Notes from Lama Tsultrim’s talk [Tsultrim Allione]
Jna – ancient Indian goddess of inner knowing. Same root at gnosis. Old Testament Sophia – mentioned in proverbs. Her influence was felt in Europe at the time of Christ, when Prajna Paramita appeared in India. Eruption from the collective unconscious? (Note to self: Look up Sophia; who was this chick?) [Female embodiment of wisdom in Hellenistic philosophy and religion, Gnosticism, Eastern Orthodoxy, Roman Catholic mysticism, and Protestant mysticism.]
Prajna Paramita is the mother, or source, of all Buddhas. She is the wisdom that we all pass through en route to Buddhahood.
She represents non-dual truth. Her sutra grew to 100,000 lines. People realized it was out of control, and by 500, it was reduced to one sound: Ah…! Later it become the Heart Sutra.
Buddhist deities are symbolic embodiments of enlightened qualities.
We practiced assuming the body positions the goddess is represented in, visualizing the different things she holds.
The Gnostic gospels state that Christ’s teachings were the transmission of gnosis: inner wisdom, no clergy required.
Vajra: masculine symbol, frequently held by Prajna Paramita. Upper 5 points are the 5 skandas [form, feeling, perceptions, impulses, consciousness]. Lower 5 points are 5 wisdoms (or 5 male Buddhas). Ball in the center is emptiness, where the transformation occurs. The vajra represents masculine skillful means and compassion.
In her other hand, Prajna Paramita holds the Prajna Paramita Sutra, representing the feminine. Her other hands are in the mudra of teaching: relative truth & absolute truth, both hands around the wheel of dharma.
She sits on a lion throne – like Buddha, & Neolithic images of the earth mother goddess.
Dharmakaya – a class of deities who are formless, even though Prajna Paramita is shown as embodied. She is an abstract principle, the feminine matrix.
Other “deities,” like Tara, are not archetypes. They are energy fields we can attune to. They exist whether we believe in them or not, because they made a commitment to be.
Prajna Paramita is golden; south; earth; transformation of pride to wisdom and equanimity.
Namo: Sanskrit for homage.
Backing up a bit – I got in a run today, right after breakfast. Nearly 2 miles of hills. I walked past the turkeys, just like I do dogs, so they wouldn’t chase me! Also, I passed 3 gorgeous horses several times as I ran out & back twice.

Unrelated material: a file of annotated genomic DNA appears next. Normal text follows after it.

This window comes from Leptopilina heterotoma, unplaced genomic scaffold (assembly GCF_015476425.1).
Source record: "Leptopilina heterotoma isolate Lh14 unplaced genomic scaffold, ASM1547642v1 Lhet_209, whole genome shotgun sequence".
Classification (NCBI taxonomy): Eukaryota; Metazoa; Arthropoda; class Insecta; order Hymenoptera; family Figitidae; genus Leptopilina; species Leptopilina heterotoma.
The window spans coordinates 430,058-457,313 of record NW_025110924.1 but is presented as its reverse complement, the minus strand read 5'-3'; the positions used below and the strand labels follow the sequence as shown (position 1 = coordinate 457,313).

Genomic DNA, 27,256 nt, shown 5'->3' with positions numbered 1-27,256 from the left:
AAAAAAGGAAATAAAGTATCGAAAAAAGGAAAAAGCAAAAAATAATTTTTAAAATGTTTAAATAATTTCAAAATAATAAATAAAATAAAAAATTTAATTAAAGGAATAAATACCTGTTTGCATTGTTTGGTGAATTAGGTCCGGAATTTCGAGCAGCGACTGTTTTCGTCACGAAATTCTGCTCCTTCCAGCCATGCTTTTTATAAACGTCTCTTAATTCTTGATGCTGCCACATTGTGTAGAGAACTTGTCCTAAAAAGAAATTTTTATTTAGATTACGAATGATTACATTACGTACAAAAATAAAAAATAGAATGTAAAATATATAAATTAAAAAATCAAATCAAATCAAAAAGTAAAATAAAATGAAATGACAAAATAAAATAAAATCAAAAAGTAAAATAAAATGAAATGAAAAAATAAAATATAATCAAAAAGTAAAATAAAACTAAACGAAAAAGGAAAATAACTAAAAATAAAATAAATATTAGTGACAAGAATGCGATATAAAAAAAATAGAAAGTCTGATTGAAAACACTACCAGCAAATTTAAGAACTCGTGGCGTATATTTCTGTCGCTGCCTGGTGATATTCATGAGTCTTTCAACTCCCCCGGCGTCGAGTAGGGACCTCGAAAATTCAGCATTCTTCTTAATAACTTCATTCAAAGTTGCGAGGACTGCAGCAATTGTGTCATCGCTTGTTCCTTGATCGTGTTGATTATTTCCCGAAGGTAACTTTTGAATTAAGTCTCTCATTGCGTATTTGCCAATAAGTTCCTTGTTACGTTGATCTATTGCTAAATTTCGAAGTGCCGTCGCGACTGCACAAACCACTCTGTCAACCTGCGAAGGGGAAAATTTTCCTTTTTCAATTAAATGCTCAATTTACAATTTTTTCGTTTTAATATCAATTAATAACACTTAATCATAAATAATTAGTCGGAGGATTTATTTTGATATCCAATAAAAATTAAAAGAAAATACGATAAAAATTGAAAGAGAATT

I went back to the bookstore. Nothing speaks to me for Michael. But I did get myself a pendant with White Tara on one side and Green Tara on the other. It was affordable, & the nice lady gave me a cord for it. It turns out I didn’t need her assistance: purchases are on the honor system. Put your credit card info on the form & slip it in the slot! Amazing.
I took a nap this afternoon! I kept dozing off during the 2:30 sit, I had a headache, & my legs hurt even though I moved from the floor to a chair earlier today. (Too late on the chair, apparently.) So I let my body & mind rest.
I’m looking at the handout from Lama Tsultrim, and her center – Tara Mandala – is in Pagosa Springs, CO. I spend a week in Pagosa Springs once. What are the odds? The wheel of karma, perhaps?
Notes from Lama Tsultrim’s talk
Prajna Paramita is no thing in herself, but has the potential to “give birth” to everything.
“Womb of totality” – awareness of the vastness of space.
Meditation: turns the universe around – by stopping our habitual, destructive, grasping behaviors, & turning them around.
Instinct is karmic patterning. The body we end up with is important. Cats want to kill. “As soon as you get a cat body, you’re going to want to kill things.”
The bodhisattva vow can never be accomplished. The work never ends. “It’s like working in the Post Office.”
Tsultrim finished giving us transmission of the Prajna Paramita practice. It has the potential to be very powerful in my life.
I’m wearing my new Tara talisman to bed tonight. I want to infuse it with the energy of the sacred feminine, like charging a battery. When I got here, I was wearing a wonderful pendant Ron & Julie gave me, covered in symbols of many faiths. I was drawing energy from it, as it came charged with their love, when I got to this new place. But I’m home, here, now, and comfortable. For a while this afternoon, I was wearing both. Now it’s just Tara.
It is a widespread Buddhist custom to stand when senior teachers come in & out of the room. In Zen, we do it for Zen Masters. Tibetans do so for Lamas. I had stood for both Zen Masters and Lamas before – all of them male. It occurred to me today that Tsultrim is the first woman teacher I’ve stood for. I have very confusing emotions around this [that it’s never happened before], so I’m not going to make anything by thinking about it. I have noted it & will move on.
I feel a strong kinship with the different teachers in training here. They keep time during meditation, serve their teachers water, record the talks, & follow their teachers into group interviews. Some of the duties are similar to what I do at my Zen Center. These women will be my contemporaries in teaching the dharma, if we all stay the path.
I had a snack after work meditation in the kitchen today. (How did they get purple cauliflower, anyway?) I had a thin corn cake with organic peanut butter and 1/2 cup soymilk. I’m hungry constantly here, & I’m hoping this will keep me from waking up hungry. I don’t think the food is very well nutritionally balanced. They are trying to accommodate people’s allergies, and with only about 100 people to feed including staff and teachers, they can’t offer a lot of options. If I work on getting some protein snacks during the day, I think I’ll be okay.